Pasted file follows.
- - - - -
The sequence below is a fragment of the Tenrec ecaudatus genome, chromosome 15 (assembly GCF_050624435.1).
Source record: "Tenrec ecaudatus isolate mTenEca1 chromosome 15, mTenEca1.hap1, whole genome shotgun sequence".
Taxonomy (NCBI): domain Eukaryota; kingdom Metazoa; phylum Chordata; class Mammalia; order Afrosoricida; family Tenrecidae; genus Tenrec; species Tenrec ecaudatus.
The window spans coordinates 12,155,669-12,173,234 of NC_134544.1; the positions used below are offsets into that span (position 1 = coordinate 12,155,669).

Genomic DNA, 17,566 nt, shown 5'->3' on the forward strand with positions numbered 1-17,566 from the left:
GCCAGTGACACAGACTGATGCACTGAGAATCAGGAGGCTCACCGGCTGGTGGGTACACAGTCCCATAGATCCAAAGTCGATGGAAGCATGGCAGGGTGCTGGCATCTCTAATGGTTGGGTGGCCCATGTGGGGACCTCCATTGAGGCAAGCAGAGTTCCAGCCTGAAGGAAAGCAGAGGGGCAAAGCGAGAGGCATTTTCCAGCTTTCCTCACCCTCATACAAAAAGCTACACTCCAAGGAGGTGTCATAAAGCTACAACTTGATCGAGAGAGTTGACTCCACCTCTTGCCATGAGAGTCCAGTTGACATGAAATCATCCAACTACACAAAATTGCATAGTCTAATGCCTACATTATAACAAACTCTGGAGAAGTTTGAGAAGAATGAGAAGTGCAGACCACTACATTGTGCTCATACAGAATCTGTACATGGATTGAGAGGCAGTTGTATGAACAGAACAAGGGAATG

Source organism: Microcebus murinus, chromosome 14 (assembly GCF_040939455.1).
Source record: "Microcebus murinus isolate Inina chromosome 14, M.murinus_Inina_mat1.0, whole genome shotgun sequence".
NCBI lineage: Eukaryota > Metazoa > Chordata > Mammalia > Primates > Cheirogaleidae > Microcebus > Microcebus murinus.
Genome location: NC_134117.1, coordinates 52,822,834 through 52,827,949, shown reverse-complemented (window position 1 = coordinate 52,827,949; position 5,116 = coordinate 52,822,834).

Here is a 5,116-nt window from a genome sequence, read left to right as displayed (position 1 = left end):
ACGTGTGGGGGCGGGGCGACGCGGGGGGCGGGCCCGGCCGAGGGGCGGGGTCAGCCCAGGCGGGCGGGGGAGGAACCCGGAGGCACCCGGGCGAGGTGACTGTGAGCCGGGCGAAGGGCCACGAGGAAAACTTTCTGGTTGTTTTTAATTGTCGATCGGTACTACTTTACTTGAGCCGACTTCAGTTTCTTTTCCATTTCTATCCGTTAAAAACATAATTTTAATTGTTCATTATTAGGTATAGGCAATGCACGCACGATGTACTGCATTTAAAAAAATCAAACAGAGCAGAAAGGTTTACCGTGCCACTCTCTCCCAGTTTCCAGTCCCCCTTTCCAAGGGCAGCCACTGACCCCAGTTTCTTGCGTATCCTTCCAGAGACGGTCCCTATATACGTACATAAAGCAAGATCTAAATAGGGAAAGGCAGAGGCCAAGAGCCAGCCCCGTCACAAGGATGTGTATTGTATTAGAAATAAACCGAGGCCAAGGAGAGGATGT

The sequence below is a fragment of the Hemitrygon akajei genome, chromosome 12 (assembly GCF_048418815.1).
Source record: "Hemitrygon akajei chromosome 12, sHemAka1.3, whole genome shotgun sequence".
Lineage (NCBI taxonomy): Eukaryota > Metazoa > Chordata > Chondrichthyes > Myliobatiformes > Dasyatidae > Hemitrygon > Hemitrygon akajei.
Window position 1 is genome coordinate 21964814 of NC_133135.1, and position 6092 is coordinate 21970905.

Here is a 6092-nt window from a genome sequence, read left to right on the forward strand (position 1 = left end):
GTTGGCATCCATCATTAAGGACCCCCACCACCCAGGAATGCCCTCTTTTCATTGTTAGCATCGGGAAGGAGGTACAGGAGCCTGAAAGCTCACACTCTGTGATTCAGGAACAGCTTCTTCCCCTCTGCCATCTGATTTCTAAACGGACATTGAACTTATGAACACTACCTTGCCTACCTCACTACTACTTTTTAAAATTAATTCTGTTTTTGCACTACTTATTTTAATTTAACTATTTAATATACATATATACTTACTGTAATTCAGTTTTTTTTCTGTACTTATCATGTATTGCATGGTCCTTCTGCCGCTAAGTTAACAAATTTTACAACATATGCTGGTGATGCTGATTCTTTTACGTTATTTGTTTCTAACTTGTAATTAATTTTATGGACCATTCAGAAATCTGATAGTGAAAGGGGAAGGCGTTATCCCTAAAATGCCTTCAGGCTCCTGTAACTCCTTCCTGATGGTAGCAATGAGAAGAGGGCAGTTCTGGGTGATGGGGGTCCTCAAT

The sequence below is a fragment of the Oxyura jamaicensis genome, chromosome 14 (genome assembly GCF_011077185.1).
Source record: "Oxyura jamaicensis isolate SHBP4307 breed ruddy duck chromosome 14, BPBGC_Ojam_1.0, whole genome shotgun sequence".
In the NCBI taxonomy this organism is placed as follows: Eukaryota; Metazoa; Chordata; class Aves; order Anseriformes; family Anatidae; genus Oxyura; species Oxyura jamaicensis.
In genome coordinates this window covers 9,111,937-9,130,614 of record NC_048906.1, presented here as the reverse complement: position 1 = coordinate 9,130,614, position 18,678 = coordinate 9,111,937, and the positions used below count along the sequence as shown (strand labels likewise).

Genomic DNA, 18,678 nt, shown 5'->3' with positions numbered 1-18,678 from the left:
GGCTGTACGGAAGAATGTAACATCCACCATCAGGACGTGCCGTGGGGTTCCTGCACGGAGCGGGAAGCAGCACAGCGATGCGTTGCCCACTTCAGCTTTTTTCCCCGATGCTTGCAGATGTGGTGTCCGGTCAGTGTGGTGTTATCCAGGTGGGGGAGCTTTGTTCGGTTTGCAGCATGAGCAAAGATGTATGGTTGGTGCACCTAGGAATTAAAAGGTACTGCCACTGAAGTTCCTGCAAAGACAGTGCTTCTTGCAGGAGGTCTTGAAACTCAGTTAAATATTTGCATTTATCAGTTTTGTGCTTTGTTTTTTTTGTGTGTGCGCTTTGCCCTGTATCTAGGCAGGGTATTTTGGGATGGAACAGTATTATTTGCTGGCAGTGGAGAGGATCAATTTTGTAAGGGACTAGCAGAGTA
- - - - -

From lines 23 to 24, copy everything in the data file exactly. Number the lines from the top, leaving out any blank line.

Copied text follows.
Genomic DNA, 18,678 nt, shown 5'->3' with positions numbered 1-18,678 from the left:
GGCTGTACGGAAGAATGTAACATCCACCATCAGGACGTGCCGTGGGGTTCCTGCACGGAGCGGGAAGCAGCACAGCGATGCGTTGCCCACTTCAGCTTTTTTCCCCGATGCTTGCAGATGTGGTGTCCGGTCAGTGTGGTGTTATCCAGGTGGGGGAGCTTTGTTCGGTTTGCAGCATGAGCAAAGATGTATGGTTGGTGCACCTAGGAATTAAAAGGTACTGCCACTGAAGTTCCTGCAAAGACAGTGCTTCTTGCAGGAGGTCTTGAAACTCAGTTAAATATTTGCATTTATCAGTTTTGTGCTTTGTTTTTTTTGTGTGTGCGCTTTGCCCTGTATCTAGGCAGGGTATTTTGGGATGGAACAGTATTATTTGCTGGCAGTGGAGAGGATCAATTTTGTAAGGGACTAGCAGAGTA